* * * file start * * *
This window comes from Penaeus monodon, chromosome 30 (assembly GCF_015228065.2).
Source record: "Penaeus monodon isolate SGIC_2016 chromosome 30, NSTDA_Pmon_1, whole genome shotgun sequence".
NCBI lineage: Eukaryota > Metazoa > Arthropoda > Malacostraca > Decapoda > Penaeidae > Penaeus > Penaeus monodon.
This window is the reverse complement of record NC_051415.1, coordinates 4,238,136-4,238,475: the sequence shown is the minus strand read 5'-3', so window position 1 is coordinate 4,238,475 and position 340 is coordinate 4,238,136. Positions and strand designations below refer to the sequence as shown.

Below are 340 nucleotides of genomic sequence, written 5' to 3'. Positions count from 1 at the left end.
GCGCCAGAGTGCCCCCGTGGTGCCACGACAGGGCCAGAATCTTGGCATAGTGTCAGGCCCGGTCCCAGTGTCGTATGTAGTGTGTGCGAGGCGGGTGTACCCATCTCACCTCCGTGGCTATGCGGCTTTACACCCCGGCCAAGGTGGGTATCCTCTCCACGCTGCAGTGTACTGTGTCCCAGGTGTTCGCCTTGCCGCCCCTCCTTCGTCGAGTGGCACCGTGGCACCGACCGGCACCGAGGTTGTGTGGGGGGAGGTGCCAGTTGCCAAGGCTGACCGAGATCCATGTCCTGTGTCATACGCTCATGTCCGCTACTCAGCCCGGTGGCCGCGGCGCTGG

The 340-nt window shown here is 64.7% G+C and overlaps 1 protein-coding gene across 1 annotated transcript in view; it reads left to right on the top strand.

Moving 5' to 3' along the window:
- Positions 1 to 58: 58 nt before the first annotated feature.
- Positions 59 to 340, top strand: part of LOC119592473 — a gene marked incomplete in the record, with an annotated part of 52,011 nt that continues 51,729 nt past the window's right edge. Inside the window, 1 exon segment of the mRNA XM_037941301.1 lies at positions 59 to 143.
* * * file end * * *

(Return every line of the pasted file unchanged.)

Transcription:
This window comes from Penaeus monodon, chromosome 30 (assembly GCF_015228065.2).
Source record: "Penaeus monodon isolate SGIC_2016 chromosome 30, NSTDA_Pmon_1, whole genome shotgun sequence".
NCBI lineage: Eukaryota > Metazoa > Arthropoda > Malacostraca > Decapoda > Penaeidae > Penaeus > Penaeus monodon.
This window is the reverse complement of record NC_051415.1, coordinates 4,238,136-4,238,475: the sequence shown is the minus strand read 5'-3', so window position 1 is coordinate 4,238,475 and position 340 is coordinate 4,238,136. Positions and strand designations below refer to the sequence as shown.

Below are 340 nucleotides of genomic sequence, written 5' to 3'. Positions count from 1 at the left end.
GCGCCAGAGTGCCCCCGTGGTGCCACGACAGGGCCAGAATCTTGGCATAGTGTCAGGCCCGGTCCCAGTGTCGTATGTAGTGTGTGCGAGGCGGGTGTACCCATCTCACCTCCGTGGCTATGCGGCTTTACACCCCGGCCAAGGTGGGTATCCTCTCCACGCTGCAGTGTACTGTGTCCCAGGTGTTCGCCTTGCCGCCCCTCCTTCGTCGAGTGGCACCGTGGCACCGACCGGCACCGAGGTTGTGTGGGGGGAGGTGCCAGTTGCCAAGGCTGACCGAGATCCATGTCCTGTGTCATACGCTCATGTCCGCTACTCAGCCCGGTGGCCGCGGCGCTGG

The 340-nt window shown here is 64.7% G+C and overlaps 1 protein-coding gene across 1 annotated transcript in view; it reads left to right on the top strand.

Moving 5' to 3' along the window:
- Positions 1 to 58: 58 nt before the first annotated feature.
- Positions 59 to 340, top strand: part of LOC119592473 — a gene marked incomplete in the record, with an annotated part of 52,011 nt that continues 51,729 nt past the window's right edge. Inside the window, 1 exon segment of the mRNA XM_037941301.1 lies at positions 59 to 143.